One of the most common mistakes made in the gym is the inability for people to fully engage their lats during back training. Even seasoned trainers struggle with this — even if they don’t know they do. In a day and age of heavy rowing and deads, the lats can be left behind from a development standpoint, and that makes for “top heavy” back development.

No, this is not an article about how rows or deads aren’t good for back development. Obviously, they are. My point to this article is more of that full back development with sweeping, full lats is not the norm like it used to be in the 80s and 90s. We have a current state of back development in the sport that erectors are thick and upper backs overpower lat development. This is in part due to priority on heavy, compound movements, but also—in a lot of cases—the lack of ability to engage the lats for optimum growth and development.

I want to give some pointers that I feel strongly will help to balance out your back development and allow you to fully engage the lats to take your back to the next level.

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The most important thing you can do to engage the lats fully is to change your mindset from moving as much weight as possible to using the weight to contract the lats through a full range of motion. With rowing and deads, the idea is to move weight — a lot of it. There is no full range of motion, as the muscles like the erectors and traps and small muscles of the back work more to stabilize the spine and scapula while pulling big weights. The best way to do this is to start back workouts with lat work that tends to isolate the lats more and work up in weight to a point where you are using the heaviest weight possible but still getting a full stretch and squeeze in the lats. When you move into barbell rows, deads, and T-bar rows later in your back workout, you can then move to a more powerful and explosive rep style to move heavier weights. This will further fatigue the lats and push them to even more growth.

Form is critical here because you need to put the lats in a position where they are working as hard as possible while eliminating the other stronger muscles of the back from taking over. One of the best ways to do this is with a lat pulldown so that you can change your feet and torso position to put yourself in the most advantageous position to push the lats hard.

Most people will sit with the pad over their knees and have their feet slightly in front of them, but this allows for momentum and the ability to use the lower back to “yank” instead of pull the bar to the chest. Instead, a more advantageous position for your feet is to have them positioned behind you so that the torso remains upright the entire set. This forces the upper body forward and almost entirely eliminates, or limits substantially, any momentum where the other muscles of the back can take over for the lats. Full range of motion is crucial here because the lats need to be worked from full stretch to full contraction for optimal benefit.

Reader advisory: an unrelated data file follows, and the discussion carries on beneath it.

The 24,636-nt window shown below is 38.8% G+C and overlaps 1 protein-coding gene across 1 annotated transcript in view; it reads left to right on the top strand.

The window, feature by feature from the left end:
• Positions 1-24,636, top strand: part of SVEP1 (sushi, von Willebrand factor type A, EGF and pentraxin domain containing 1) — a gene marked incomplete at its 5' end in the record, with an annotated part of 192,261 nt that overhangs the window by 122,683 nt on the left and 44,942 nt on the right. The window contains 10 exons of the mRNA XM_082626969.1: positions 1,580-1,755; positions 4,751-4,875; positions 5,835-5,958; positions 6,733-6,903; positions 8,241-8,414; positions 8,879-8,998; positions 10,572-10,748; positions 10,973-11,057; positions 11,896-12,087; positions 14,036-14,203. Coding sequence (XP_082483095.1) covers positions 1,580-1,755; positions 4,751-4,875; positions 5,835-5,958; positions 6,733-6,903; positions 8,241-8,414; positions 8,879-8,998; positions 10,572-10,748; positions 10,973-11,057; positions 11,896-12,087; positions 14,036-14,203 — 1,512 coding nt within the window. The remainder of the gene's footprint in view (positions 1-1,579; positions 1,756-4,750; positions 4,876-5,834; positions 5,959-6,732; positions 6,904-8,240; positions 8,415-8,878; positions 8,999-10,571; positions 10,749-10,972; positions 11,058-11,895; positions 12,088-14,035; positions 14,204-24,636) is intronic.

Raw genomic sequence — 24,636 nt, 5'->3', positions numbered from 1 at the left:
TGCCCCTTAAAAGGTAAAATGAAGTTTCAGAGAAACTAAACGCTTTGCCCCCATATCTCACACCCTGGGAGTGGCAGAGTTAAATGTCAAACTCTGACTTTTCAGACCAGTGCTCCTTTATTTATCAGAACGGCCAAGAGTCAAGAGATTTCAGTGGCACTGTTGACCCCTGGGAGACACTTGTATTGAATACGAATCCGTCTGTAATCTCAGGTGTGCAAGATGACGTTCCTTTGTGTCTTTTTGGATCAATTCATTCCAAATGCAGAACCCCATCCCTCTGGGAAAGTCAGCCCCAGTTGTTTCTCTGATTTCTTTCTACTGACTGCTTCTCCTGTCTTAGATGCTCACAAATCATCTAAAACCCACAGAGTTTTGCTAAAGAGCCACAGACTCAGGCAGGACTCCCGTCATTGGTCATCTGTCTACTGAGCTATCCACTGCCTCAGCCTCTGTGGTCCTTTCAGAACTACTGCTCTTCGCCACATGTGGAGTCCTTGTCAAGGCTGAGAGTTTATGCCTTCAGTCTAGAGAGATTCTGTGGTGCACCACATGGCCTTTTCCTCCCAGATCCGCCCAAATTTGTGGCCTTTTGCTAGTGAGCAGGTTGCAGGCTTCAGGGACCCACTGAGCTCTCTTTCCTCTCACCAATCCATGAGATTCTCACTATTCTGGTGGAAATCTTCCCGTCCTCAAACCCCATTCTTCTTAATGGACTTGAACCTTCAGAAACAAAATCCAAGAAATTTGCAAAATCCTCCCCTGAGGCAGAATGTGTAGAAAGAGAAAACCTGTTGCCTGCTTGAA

Another point that is important is to not pull the bar to the upper chest or chin, but rather to the lower chest. This allows for more retraction of the scapula, and one of the biggest mistakes made by trainers is going too heavy and, thus, not allowing for full retraction. Training biceps or triceps or even squatting is not terribly complicated, in that if you move the bar from Point A to Point B, you typically will involve the muscles needed for hypertrophy. But training back is considerably different — especially in relation to lat development.

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Another tip to fully engage the lats is hand position. It is my opinion that most people struggle more to engage lats fully with an overhand position, so moving to a neutral grip will help most people considerably. Even more so, going to an underhand grip can help with this. In fact, this is my best advice for people attempting to fully engage the lats that aren’t used to doing this: use my method of placing the feet/legs behind you during a lat pulldown, while using an underhand grip and pulling to the lower pec with a weight that allows a full stretch and squeeze. From there, you can build poundage weekly in small increments to increase strength and provide more stimulus while still maintaining a full range of motion.

This needs to be done with rows as well, but it is harder to engage the lats during a row than a lat pulldown. I do not recommend attempting this with power movements like barbell rows or T-bar rows, but rather with machine rows, dumbbell rows, or pulley rows. Keep the power movements for your explosive reps that focus more on upper back development and use the machine rows, dumbbell rows, etc., for lat development.

The key to full back development is knowing how to train the different muscles of the back optimally. It is also important to use a myriad of back exercises for full development because there is an infinite number of angles that can be utilized to train the muscles of the back. If you work to engage the lats fully with more isolation work, your back development will progress and you will end up with balanced development that wins shows. Even if you don’t compete, full back development will enhance your physique if even at the beach or while riding your motorcycle white trash (without a shirt). It is important to note that shirts are for losers. Just Sayin’.